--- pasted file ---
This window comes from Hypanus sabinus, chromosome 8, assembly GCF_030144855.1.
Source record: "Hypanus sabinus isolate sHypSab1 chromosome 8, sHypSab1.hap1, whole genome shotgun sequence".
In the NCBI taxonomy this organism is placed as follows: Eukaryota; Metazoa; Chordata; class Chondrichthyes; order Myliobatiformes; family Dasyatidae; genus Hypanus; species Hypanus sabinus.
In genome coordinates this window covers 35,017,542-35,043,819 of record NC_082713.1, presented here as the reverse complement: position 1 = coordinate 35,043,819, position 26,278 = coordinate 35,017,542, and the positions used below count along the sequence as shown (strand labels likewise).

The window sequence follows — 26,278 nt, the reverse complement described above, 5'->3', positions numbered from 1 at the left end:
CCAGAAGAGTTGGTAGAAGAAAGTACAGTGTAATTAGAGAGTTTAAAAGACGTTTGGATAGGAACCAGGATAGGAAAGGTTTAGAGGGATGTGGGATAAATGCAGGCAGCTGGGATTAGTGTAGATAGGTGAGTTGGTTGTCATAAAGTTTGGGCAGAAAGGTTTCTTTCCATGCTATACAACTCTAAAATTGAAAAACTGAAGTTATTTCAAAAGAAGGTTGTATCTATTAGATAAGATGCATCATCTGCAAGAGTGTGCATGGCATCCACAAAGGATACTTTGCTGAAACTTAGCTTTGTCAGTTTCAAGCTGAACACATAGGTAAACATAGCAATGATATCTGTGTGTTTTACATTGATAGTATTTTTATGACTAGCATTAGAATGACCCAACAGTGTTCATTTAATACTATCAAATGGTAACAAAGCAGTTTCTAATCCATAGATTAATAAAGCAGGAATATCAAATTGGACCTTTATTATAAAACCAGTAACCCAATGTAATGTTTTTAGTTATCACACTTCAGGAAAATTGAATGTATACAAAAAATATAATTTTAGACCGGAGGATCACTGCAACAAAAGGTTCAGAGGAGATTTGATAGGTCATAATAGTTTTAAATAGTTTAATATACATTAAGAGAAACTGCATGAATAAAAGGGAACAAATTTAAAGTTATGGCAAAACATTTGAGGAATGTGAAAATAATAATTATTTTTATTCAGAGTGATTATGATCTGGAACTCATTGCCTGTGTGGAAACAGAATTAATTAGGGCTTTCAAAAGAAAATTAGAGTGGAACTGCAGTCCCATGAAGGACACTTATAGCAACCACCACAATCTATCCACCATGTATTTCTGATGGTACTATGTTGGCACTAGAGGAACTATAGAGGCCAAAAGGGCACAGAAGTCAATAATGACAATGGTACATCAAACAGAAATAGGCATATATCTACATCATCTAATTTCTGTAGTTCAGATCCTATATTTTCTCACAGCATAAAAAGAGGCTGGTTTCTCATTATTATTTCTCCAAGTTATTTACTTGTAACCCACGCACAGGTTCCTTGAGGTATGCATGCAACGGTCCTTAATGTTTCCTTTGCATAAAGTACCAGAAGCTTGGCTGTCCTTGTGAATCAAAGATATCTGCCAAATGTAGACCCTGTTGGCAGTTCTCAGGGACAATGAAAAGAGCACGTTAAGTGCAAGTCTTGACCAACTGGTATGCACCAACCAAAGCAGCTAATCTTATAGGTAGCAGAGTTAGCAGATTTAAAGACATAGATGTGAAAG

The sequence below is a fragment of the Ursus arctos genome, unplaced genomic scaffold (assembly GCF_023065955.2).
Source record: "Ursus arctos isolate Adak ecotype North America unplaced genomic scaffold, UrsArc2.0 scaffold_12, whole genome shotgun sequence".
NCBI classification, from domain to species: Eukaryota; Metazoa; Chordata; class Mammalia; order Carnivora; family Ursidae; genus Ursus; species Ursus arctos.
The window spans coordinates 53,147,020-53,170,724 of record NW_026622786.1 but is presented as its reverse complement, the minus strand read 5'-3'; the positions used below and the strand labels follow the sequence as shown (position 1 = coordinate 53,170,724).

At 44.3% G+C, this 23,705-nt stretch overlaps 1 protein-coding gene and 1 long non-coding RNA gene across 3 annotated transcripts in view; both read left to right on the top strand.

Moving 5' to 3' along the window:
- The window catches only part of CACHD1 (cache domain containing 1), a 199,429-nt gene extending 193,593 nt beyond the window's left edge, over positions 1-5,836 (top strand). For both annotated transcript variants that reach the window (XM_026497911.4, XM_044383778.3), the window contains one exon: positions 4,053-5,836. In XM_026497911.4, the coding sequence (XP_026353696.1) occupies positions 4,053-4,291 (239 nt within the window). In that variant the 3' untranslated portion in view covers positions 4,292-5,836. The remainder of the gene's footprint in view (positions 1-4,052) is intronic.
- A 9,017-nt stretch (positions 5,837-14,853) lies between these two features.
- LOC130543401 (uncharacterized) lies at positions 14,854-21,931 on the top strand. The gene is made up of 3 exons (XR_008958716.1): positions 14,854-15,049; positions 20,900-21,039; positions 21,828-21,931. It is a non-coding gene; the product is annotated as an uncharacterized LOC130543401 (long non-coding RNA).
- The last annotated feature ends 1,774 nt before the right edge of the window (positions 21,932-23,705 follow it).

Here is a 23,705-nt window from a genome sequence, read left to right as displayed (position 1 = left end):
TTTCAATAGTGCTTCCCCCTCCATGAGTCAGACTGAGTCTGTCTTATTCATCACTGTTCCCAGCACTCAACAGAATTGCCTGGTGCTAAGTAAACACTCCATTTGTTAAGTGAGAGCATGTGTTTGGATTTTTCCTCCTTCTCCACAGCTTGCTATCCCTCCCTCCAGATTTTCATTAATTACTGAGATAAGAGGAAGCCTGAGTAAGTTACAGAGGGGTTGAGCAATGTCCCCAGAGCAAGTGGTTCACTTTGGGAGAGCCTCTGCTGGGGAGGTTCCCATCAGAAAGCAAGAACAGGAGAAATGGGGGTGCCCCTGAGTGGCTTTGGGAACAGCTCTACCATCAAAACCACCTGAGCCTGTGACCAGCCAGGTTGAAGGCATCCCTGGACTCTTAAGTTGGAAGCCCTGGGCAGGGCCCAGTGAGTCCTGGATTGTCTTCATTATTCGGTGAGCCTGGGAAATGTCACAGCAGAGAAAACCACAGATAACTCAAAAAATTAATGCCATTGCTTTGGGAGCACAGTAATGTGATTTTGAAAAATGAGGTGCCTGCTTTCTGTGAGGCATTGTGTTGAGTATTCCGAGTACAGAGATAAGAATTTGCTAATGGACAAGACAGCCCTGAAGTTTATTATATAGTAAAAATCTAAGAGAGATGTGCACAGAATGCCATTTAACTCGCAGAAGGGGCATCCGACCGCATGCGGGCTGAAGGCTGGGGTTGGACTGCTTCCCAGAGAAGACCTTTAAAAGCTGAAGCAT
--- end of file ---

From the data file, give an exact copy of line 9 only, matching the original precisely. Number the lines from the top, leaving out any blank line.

NCBI classification, from domain to species: Eukaryota; Metazoa; Chordata; class Mammalia; order Carnivora; family Ursidae; genus Ursus; species Ursus arctos.